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Watermelon Knife, $25. A green handle and red blade will make this the cutest tool in your kitchen, and the nonstick serrated blade and seed-shaped cutouts (which let air in) help the fruit fall neatly onto your cutting board.
Salon Effects Real Nail Polish Strips, $9. Dress up nails fast (minus the dry time) with these press-on polish strips from Sally Hansen. From denim patterns to chic lace designs, your fingers will get a fashion upgrade in no time.
Hail Merry Blonde Macaroons, $4.99. They're made with coconut oil, which melts at 76 degrees. That means you need to store these cookies in the fridge—but it also means they dissolve in your mouth in a most delicious way.
Pressa Hanging Dryer, $4.99. Compact and cute, this hanging dryer offers an easy way to dry the entire family's swimsuits. Or, on a rainy day, have your kids create works of art and display them in their rooms like a mobile.
The World's Smallest Post Service, $22.95. A new kit designed by artist Lea Redmond lets you send tiny—and next-level-adorable—messages to your loved ones.
1. In the beginning, man created treadmills. These personalized conveyor belts allowed fitness-crazed humans to work out any time of the day or night in the comfort of their own homes. With treadmills, they could avoid workout obstacles like traffic, darkness, cold, snow, heat, pollution, unwashed clothes, angry dogs and angry neighbors. Finally, there were no excuses for missing a workout.
2. The humans soon found other uses for the treadmill. These alternative uses often served as excuses for missing a workout.
[After the jump, fast-forward to the treadmills of the future.]
My dog Leonard was the smelliest dog on the earth. People used to walk into my house, sniff and then attempt to subtly breath through their mouths in order to avoid overtly holding their noses and offending us. One time at a dinner party, I was introduced to a woman who happened to be French.
"Oh," she said. "I know you. Vous etes la femme avec le grand chien qui pue." Translation: You're the lady with the big dog who stinks.
When I entered him into the Great American Mutt Show (a dog show especially for mixed breeds), the judges immediately kicked us out of the ring. I was outraged, so was Leonard. He broke free, hopped back into the ring and trotted around the circle, solo, until hustled away.
Imagine my delight when the American Kennel Club last week announced the official recognition of three new dog breeds: the American English coonhound, the Finnish Lapphund and the Cesky terrier (say those names three times fast).
According to the AKC website, American English coonhounds (at left) are "affectionate dogs that ... make great companions for active owners."
However, a recent study has deflated my hopes that calcium supplements are the magic pill to prevent fractures and osteoporosis.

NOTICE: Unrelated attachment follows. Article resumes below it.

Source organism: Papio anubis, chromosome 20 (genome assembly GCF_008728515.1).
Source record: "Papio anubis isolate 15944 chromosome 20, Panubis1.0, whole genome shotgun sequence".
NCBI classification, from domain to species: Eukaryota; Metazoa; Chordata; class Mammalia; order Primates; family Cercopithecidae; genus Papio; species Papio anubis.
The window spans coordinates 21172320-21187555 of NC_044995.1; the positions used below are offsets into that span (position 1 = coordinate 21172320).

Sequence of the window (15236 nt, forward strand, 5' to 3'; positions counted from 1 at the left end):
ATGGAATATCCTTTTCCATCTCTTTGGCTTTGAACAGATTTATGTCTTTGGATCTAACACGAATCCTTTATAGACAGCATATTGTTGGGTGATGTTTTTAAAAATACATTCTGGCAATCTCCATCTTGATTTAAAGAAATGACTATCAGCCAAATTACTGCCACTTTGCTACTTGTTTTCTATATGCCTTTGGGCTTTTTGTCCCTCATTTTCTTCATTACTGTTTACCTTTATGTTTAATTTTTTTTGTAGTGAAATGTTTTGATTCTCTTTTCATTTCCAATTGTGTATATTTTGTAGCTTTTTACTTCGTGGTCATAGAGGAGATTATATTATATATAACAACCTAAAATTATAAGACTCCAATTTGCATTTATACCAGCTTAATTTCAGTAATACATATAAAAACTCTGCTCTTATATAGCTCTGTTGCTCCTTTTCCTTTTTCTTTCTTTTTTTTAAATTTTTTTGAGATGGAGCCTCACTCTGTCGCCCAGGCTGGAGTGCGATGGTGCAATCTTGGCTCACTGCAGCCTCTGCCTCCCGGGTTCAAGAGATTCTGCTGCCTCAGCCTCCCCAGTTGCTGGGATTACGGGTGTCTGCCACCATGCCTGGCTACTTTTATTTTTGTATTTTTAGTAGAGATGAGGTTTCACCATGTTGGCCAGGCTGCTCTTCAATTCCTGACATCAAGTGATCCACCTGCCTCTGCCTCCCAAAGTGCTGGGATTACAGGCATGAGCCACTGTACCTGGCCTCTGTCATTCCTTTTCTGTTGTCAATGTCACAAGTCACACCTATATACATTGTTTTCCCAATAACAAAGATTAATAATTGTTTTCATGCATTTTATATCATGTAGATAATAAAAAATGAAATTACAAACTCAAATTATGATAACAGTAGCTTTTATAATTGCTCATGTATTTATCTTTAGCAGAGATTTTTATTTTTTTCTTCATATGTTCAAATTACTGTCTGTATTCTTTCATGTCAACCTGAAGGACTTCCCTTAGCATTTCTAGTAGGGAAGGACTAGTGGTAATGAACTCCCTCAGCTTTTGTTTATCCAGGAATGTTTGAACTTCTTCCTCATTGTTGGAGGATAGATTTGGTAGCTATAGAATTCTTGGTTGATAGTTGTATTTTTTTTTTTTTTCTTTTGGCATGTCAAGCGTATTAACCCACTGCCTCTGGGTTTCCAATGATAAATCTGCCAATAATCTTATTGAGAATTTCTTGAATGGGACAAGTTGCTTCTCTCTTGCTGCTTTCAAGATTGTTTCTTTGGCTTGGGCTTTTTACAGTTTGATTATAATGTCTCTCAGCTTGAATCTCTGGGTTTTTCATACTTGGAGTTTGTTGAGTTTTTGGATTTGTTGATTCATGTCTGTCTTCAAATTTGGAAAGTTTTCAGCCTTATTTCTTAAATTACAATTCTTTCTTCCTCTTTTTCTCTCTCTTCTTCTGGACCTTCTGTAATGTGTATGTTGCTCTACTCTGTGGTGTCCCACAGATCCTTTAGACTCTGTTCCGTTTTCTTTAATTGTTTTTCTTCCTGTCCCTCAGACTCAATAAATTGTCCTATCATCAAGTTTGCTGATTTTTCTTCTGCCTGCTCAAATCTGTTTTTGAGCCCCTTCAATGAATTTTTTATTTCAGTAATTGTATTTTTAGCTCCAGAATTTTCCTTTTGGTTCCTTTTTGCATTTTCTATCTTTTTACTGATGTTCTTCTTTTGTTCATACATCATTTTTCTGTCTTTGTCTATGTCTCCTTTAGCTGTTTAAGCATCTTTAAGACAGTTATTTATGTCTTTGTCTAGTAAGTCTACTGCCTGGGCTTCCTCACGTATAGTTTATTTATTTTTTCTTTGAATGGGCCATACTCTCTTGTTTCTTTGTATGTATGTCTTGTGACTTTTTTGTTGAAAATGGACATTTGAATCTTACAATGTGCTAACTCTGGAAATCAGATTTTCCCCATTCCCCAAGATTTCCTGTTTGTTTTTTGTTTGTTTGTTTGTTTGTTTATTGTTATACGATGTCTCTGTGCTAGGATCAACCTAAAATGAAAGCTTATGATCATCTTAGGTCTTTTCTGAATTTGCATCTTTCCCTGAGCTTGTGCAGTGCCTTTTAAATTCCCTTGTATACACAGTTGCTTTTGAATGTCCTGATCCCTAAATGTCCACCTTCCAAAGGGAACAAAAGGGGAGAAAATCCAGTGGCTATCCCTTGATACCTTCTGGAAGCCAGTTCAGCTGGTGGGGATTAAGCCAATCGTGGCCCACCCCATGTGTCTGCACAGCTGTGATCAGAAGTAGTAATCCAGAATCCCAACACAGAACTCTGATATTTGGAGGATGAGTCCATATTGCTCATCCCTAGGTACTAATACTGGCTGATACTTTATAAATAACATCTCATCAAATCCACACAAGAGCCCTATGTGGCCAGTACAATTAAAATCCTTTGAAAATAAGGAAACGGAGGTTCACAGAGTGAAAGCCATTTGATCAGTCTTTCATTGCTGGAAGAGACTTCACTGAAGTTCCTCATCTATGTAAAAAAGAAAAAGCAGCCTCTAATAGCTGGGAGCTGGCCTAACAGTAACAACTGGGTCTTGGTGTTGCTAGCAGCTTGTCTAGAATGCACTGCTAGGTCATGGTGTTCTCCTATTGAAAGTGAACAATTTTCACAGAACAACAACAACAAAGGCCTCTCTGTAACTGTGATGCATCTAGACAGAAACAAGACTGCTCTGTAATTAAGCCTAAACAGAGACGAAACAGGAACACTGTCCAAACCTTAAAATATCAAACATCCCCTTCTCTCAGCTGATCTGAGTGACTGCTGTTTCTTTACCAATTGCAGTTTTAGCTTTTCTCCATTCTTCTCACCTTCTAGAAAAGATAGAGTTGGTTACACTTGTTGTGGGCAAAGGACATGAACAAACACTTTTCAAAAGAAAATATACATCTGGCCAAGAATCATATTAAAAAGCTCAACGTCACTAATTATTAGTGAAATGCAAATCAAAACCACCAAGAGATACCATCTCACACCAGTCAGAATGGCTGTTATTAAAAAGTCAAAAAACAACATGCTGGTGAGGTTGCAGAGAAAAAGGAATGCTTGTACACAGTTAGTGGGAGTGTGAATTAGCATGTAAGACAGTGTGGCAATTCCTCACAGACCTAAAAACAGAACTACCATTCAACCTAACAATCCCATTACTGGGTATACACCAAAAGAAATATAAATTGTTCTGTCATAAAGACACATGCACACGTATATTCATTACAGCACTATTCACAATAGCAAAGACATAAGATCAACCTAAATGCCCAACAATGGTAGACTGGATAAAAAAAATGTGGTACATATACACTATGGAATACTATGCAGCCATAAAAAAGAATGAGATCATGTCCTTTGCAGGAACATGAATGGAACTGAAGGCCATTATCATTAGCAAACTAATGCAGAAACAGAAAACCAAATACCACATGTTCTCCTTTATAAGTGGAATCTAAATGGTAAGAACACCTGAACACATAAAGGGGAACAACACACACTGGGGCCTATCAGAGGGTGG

My dog Leonard was the smelliest dog on the earth. People used to walk into my house, sniff, and then attempt to subtly breath through their mouths, in order to avoid overtly holding their noses and offending us. One time at a dinner party, I was introduced to a woman who happened French. “Oh,” she said. “I know you. Vous etes la femme avec le grand chien qui pue.”
Translation: You’re the lady with the big dog who stinks.
Equally troubling was his appearance. Leonard had a mangy, mud-colored coat that lay plastered to his skeletal body even when dry. His ears were crooked, his teeth splayed at upsetting angles. When I entered him into the Great American Mutt Show—a dog show especially for mixed breeds—the judges immediately kicked us out of the ring. I was outraged, so was Leonard. He broke free, hoped back in the ring, and trotted around the circle, solo, until hustled away.
Imagine my delight when The American Kennel Club last week announced the official recognition of three new dog breeds: the American English Coonhound, the Finnish Lapphund, and the Cesky Terrier (say those names 3 times fast).
According to the AKC website, American English Coonhounds are “affectionate dogs that...make great companions for active owners.”
Every Monday, we'll be sharing the quotes that make us snap to attention. Reading these recent revelations feels as bracing as a second cup of coffee.
* Ellen Barkin's Best Actress Tony acceptance speech for her role as a wheelchair-bound doctor trying to combat AIDS: "Performing in 'The Normal Heart' has transformed me, not just as an actor, but as a human being. Because it taught me something that I never believed in: It taught me that one person can make a difference, that one person can change the world. So thank you to the great, great Larry Kramer..."
* Sheryl Sandberg, chief operating officer of Facebook, in her 2011 commencement speech at Barnard College: "... do not leave before you leave. Do not lean back; lean in. Put your foot on that gas pedal and keep it there until the day you have to make a decision, and then make a decision. That's the only way, when that day comes, you'll even have a decision to make."
* Timothy Brown, the subject of the New York magazine profile, "The Man Who Had HIV and Now Does Not," on why he submits to being poked, prodded, tested and analyzed as a medical miracle:
"I can help."
Today, the insightful and inspiring Patchett steps off the page to explain to Life Lift about her personal struggle with a little old two-letter, one-syllable word. How exactly do we know when to (politely) say no—not just in our work or other commitments but also with the people we love? Patchett's answer to that very question is a tad surprising. Hint: It involves a piece of pocked, gray stone, a gift from Elizabeth Gilbert and various kitchen appliances.
Read the full article here
Photo: Melissa Ann Pinney